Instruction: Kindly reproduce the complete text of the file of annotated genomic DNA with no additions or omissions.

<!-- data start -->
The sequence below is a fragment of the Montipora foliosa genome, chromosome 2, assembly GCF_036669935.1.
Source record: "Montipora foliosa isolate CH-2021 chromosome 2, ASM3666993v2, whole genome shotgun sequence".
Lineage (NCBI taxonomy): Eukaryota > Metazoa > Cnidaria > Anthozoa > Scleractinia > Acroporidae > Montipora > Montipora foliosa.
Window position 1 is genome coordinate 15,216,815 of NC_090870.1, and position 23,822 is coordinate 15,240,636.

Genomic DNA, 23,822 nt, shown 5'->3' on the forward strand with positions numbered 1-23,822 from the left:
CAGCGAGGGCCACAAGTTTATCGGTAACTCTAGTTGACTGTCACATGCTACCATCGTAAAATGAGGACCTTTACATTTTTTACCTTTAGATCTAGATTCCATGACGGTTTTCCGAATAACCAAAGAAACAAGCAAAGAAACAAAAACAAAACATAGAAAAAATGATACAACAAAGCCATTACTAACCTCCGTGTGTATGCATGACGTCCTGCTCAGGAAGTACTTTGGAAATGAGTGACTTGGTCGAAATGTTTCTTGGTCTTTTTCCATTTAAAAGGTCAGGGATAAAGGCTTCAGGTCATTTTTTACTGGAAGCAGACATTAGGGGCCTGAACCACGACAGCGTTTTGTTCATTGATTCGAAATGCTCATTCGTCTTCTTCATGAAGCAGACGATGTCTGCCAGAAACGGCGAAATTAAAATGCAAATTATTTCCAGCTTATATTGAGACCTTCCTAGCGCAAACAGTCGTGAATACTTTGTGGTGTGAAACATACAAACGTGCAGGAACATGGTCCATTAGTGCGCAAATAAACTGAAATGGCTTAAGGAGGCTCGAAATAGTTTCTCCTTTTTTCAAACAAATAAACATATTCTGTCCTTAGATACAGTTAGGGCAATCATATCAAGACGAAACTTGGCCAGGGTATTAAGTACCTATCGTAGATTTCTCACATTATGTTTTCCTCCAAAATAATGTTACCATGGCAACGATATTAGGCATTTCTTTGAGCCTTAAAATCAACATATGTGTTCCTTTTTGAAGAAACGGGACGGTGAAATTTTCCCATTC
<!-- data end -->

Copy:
The sequence below is a fragment of the Montipora foliosa genome, chromosome 2, assembly GCF_036669935.1.
Source record: "Montipora foliosa isolate CH-2021 chromosome 2, ASM3666993v2, whole genome shotgun sequence".
Lineage (NCBI taxonomy): Eukaryota > Metazoa > Cnidaria > Anthozoa > Scleractinia > Acroporidae > Montipora > Montipora foliosa.
Window position 1 is genome coordinate 15,216,815 of NC_090870.1, and position 23,822 is coordinate 15,240,636.

Genomic DNA, 23,822 nt, shown 5'->3' on the forward strand with positions numbered 1-23,822 from the left:
CAGCGAGGGCCACAAGTTTATCGGTAACTCTAGTTGACTGTCACATGCTACCATCGTAAAATGAGGACCTTTACATTTTTTACCTTTAGATCTAGATTCCATGACGGTTTTCCGAATAACCAAAGAAACAAGCAAAGAAACAAAAACAAAACATAGAAAAAATGATACAACAAAGCCATTACTAACCTCCGTGTGTATGCATGACGTCCTGCTCAGGAAGTACTTTGGAAATGAGTGACTTGGTCGAAATGTTTCTTGGTCTTTTTCCATTTAAAAGGTCAGGGATAAAGGCTTCAGGTCATTTTTTACTGGAAGCAGACATTAGGGGCCTGAACCACGACAGCGTTTTGTTCATTGATTCGAAATGCTCATTCGTCTTCTTCATGAAGCAGACGATGTCTGCCAGAAACGGCGAAATTAAAATGCAAATTATTTCCAGCTTATATTGAGACCTTCCTAGCGCAAACAGTCGTGAATACTTTGTGGTGTGAAACATACAAACGTGCAGGAACATGGTCCATTAGTGCGCAAATAAACTGAAATGGCTTAAGGAGGCTCGAAATAGTTTCTCCTTTTTTCAAACAAATAAACATATTCTGTCCTTAGATACAGTTAGGGCAATCATATCAAGACGAAACTTGGCCAGGGTATTAAGTACCTATCGTAGATTTCTCACATTATGTTTTCCTCCAAAATAATGTTACCATGGCAACGATATTAGGCATTTCTTTGAGCCTTAAAATCAACATATGTGTTCCTTTTTGAAGAAACGGGACGGTGAAATTTTCCCATTC